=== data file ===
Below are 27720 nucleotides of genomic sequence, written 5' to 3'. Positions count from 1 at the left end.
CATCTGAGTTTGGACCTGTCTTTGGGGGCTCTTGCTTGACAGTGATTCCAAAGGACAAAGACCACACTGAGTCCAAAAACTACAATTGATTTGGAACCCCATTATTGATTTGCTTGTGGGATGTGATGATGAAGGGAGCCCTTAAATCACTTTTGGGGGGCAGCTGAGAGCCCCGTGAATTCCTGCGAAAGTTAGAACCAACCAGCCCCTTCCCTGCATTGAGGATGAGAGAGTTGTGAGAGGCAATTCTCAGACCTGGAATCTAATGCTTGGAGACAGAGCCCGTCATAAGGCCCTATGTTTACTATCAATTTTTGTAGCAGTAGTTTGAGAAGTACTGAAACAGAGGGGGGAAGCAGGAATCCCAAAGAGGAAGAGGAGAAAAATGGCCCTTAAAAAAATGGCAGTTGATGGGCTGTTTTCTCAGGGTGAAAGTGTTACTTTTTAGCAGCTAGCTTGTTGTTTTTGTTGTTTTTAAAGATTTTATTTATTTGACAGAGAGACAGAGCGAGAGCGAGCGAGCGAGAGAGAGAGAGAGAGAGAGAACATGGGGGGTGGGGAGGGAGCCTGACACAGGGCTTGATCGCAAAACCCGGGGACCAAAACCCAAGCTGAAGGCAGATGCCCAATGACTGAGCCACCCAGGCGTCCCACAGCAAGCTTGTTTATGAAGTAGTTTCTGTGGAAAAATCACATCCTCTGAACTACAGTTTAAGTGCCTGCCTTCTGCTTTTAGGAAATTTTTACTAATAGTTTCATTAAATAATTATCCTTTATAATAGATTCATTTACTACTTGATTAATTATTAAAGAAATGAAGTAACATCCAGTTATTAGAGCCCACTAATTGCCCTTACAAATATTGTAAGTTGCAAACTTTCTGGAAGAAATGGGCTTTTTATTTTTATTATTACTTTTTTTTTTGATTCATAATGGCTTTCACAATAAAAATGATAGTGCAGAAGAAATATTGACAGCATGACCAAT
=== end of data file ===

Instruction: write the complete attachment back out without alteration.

Below are 27720 nucleotides of genomic sequence, written 5' to 3'. Positions count from 1 at the left end.
CATCTGAGTTTGGACCTGTCTTTGGGGGCTCTTGCTTGACAGTGATTCCAAAGGACAAAGACCACACTGAGTCCAAAAACTACAATTGATTTGGAACCCCATTATTGATTTGCTTGTGGGATGTGATGATGAAGGGAGCCCTTAAATCACTTTTGGGGGGCAGCTGAGAGCCCCGTGAATTCCTGCGAAAGTTAGAACCAACCAGCCCCTTCCCTGCATTGAGGATGAGAGAGTTGTGAGAGGCAATTCTCAGACCTGGAATCTAATGCTTGGAGACAGAGCCCGTCATAAGGCCCTATGTTTACTATCAATTTTTGTAGCAGTAGTTTGAGAAGTACTGAAACAGAGGGGGGAAGCAGGAATCCCAAAGAGGAAGAGGAGAAAAATGGCCCTTAAAAAAATGGCAGTTGATGGGCTGTTTTCTCAGGGTGAAAGTGTTACTTTTTAGCAGCTAGCTTGTTGTTTTTGTTGTTTTTAAAGATTTTATTTATTTGACAGAGAGACAGAGCGAGAGCGAGCGAGCGAGAGAGAGAGAGAGAGAGAGAACATGGGGGGTGGGGAGGGAGCCTGACACAGGGCTTGATCGCAAAACCCGGGGACCAAAACCCAAGCTGAAGGCAGATGCCCAATGACTGAGCCACCCAGGCGTCCCACAGCAAGCTTGTTTATGAAGTAGTTTCTGTGGAAAAATCACATCCTCTGAACTACAGTTTAAGTGCCTGCCTTCTGCTTTTAGGAAATTTTTACTAATAGTTTCATTAAATAATTATCCTTTATAATAGATTCATTTACTACTTGATTAATTATTAAAGAAATGAAGTAACATCCAGTTATTAGAGCCCACTAATTGCCCTTACAAATATTGTAAGTTGCAAACTTTCTGGAAGAAATGGGCTTTTTATTTTTATTATTACTTTTTTTTTTGATTCATAATGGCTTTCACAATAAAAATGATAGTGCAGAAGAAATATTGACAGCATGACCAAT